Amidst recent debate over whether the “blockbuster” art show is dead, alive, dying, waning or mutating, it takes a blockbuster to appreciate the value of a blockbuster. This is especially so in Australia, whose several fine museums all started collecting way too late to acumulate many of the great masters. As Edmund Capon said in a recent interview, the quirky array of names along the sandstone frieze of the Art Gallery of New South Wales — Raphael, Michael Angelo (sic), Bellini, Titian — are aspirational, a list of all the artists whose works “we don’t have.” He didn’t add that we never will have them, but there is a poignance to that list of names in bronze, a reminder of one “tyranny of distance” which was untraversable at the time of the gallery’s construction and remains so. Whether or not one of Australia’s mining billionaires ever finds the taste and generosity to buy one of our public galleries some minor Titian, Capon, retiring after thirty very successful years as director of the Gallery, can now justifiably brag that he leaves it “full of Picassos.”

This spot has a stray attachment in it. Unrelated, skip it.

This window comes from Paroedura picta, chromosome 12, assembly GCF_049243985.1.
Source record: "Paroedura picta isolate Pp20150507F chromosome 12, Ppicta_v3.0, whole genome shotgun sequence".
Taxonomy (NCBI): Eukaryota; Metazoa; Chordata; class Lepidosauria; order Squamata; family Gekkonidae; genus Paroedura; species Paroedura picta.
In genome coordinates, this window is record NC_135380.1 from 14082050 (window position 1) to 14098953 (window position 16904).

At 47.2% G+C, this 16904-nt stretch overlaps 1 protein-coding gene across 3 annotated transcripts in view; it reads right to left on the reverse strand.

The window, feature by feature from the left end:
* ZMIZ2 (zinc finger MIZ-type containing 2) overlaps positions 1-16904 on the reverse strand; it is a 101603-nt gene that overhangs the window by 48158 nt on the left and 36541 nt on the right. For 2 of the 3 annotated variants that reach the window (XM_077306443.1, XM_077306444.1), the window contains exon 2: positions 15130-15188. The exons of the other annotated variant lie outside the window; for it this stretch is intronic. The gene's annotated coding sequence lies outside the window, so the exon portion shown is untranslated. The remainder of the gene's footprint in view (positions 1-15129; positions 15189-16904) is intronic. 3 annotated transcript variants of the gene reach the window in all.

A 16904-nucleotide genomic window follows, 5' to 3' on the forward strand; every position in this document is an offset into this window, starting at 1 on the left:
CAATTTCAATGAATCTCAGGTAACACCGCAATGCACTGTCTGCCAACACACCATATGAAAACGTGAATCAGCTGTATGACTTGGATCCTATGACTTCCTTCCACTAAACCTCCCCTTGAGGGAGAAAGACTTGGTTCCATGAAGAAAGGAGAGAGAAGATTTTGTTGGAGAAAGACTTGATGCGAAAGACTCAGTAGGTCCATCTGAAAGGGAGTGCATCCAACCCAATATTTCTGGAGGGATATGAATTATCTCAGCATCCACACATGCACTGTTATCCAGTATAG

In the decade after the second world war, Paris and London, in addition to the big national companies, supported a myriad of small and prolific ballet companies. One of these was Boris Kochno's Ballets des Champs-Elysées. Kochno had been Serge Diaghelev's secretary in the Ballets Russes days, so in a way it was he who inherited the Ballets Russes tradition in Europe while Colonel de Basil and Serge Denham's two respective Ballets Russes spin-offs were still touring the US and Australia. Kochno, as artistic director, founded the company with writer Jean Cocteau, and dancer and choreographer Roland Petit, who had trained in the Paris Opera Ballet School and danced in the corps de ballet until the Liberation. In 1948 Petit started his own small company, the Ballets de Paris, which only lasted a few years, but managed to cause great excitement in Paris and travelled well to London. Indeed, he worked with Margot Fontaine several times. We don't often get to see his ballets nowadays (though there are also a great many other modern ballets from those years, even some of Michel Fokine's, that don't get much air either), but the Paris Opera Ballet is currently showing three of Petit's short pieces, Le Rendez-vous (1945), Le Loup (1953) and Le Jeune Homme et La Mort (1946) which have been in the national company's repertoire since 1992, 1975 and 1990 respectively.